Ian Grigg <[EMAIL PROTECTED]> writes:
> I'm sorry, but, yes, I do find great difficulty
> in not dismissing it.  Indeed being other than
> dismissive about it!
> Cryptography is a special product, it may
> appear to be working, but that isn't really
> good enough.  Coincidence would lead us to
> believe that clear text or ROT13 were good
> enough, in the absence of any attackers.
> For this reason, we have a process.  If the
> process is not followed, then coincidence
> doesn't help to save our bacon.
Disagree. Once again, SSL meets the consensus threat
model. It was designed that way partly unconsciously,
partly due to inertia, and partly due to bullying by
people who did have the consensus threat model in mind.
That's not the design process I would have liked,
but it's silly to say that a protocol that matches
the threat model is somehow automatically the wrong
thing just because the designers weren't as conscious
as one would have liked.

> (No, it's a double-lock-in, or maybe more.  It's
> a complex interrelated scenario.)
> Here's specifically what the server does:  When
> it is installed, it doesn't also install and
> start up the SSL server.  You know that page
> that has the feather on?  It should also start
> up on the SSL side as well, perhaps with a
> different colour.
> Specifically, when you install the server, it
> should create a self-signed certificate and use
> it.  Straight away.  No questions asked.
I would hardly characterize "Failure to do something Ian wants done
automatically" as "lock-in". It's not like it takes a genius to type
"make cert".

You'd get a lot less argument from me if you'd tone down the hyperbole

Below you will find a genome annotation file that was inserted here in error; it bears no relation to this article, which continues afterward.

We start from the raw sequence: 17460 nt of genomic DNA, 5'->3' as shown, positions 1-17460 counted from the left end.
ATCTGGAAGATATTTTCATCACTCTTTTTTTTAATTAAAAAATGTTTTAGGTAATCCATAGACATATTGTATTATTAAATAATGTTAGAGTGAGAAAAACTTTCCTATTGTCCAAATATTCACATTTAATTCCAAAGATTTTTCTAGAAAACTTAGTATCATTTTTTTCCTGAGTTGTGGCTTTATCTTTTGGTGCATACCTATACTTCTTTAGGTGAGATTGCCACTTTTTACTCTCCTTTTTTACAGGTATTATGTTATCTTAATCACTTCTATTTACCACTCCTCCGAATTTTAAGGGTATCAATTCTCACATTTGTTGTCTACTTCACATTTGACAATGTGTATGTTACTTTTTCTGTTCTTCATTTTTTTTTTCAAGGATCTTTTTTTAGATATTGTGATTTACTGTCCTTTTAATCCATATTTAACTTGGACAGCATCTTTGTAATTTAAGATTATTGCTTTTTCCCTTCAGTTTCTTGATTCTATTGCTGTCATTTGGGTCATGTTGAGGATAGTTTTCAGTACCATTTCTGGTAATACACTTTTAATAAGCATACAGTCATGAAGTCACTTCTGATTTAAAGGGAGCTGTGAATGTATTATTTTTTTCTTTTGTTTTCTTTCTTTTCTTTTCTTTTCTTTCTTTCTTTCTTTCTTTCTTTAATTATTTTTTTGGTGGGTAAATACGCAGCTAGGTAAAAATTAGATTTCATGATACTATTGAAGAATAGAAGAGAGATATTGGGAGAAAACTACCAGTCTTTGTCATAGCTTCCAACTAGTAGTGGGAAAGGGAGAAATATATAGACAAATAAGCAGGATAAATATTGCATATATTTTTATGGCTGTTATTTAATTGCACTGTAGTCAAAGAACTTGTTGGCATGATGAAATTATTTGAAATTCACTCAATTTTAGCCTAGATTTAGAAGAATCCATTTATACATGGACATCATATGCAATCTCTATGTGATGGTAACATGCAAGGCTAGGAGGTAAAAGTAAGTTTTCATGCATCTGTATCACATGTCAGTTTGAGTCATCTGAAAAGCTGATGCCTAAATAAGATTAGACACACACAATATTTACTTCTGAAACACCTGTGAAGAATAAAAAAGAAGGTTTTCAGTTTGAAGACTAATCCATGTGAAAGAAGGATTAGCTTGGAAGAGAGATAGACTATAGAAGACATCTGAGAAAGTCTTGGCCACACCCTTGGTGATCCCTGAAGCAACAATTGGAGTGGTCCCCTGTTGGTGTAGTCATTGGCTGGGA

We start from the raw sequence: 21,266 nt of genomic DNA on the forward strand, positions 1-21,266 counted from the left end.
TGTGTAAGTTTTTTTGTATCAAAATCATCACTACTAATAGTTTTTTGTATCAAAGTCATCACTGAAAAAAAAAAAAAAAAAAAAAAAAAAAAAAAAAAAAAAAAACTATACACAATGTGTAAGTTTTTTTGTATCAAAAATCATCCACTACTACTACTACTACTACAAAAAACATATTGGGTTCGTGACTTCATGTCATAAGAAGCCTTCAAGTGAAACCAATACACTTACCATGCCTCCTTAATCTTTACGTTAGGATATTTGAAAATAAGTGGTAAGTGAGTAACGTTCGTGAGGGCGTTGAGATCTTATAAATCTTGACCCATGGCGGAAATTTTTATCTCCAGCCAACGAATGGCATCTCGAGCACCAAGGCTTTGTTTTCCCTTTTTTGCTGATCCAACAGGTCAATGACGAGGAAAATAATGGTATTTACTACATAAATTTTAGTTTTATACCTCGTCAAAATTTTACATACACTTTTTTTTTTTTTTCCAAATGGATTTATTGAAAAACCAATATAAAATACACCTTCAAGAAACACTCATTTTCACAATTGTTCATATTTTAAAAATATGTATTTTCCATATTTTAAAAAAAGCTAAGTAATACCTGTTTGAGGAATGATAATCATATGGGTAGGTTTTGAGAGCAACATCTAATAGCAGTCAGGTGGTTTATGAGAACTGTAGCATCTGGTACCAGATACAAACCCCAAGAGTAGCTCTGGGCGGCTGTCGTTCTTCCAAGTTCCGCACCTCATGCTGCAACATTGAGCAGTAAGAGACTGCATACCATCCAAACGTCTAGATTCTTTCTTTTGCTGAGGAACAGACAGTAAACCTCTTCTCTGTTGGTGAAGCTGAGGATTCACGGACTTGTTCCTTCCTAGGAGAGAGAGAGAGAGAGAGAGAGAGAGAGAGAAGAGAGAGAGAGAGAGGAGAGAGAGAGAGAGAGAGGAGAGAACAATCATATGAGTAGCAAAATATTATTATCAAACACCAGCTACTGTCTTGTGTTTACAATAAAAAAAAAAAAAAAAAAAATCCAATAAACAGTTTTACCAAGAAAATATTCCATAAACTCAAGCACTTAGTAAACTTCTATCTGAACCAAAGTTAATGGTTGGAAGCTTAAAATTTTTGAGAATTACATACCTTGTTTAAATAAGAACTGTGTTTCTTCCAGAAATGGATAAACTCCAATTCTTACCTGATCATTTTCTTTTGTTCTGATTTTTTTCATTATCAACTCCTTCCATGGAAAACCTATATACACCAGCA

a bit.

> > And on the client side the user can, of course, click "ok" to the "do
> > you want to accept this cert" dialog. Really, Ian, I don't understand
> > what it is you want to do. Is all you're asking for to have that
> > dialog worded differently?
> There should be no dialogue at all.  Going from
> HTTP to HTTPS/self signed is a mammoth increase
> in security.  Why does the browser say it is
> less/not secure?
Because it's giving you a chance to accept the certificate,
and letting you know in case you expected a real cert that
you're not getting one.

> > It's not THAT different from what
> > SSH pops up.
> (Actually, I'm not sure what SSH pops up, it's
> never popped up anything to me?  Are you talking
> about a windows version?)
SSH in terminal mode says:

"The authenticity of host 'hacker.stanford.edu (' can't be established.
RSA key fingerprint is d3:a8:90:6a:e8:ef:fa:43:18:47:4c:02:ab:06:04:7f.
Are you sure you want to continue connecting (yes/no)? "

I actually find the Firebird popup vastly more understandable
and helpful.


[Eric Rescorla                                   [EMAIL PROTECTED]

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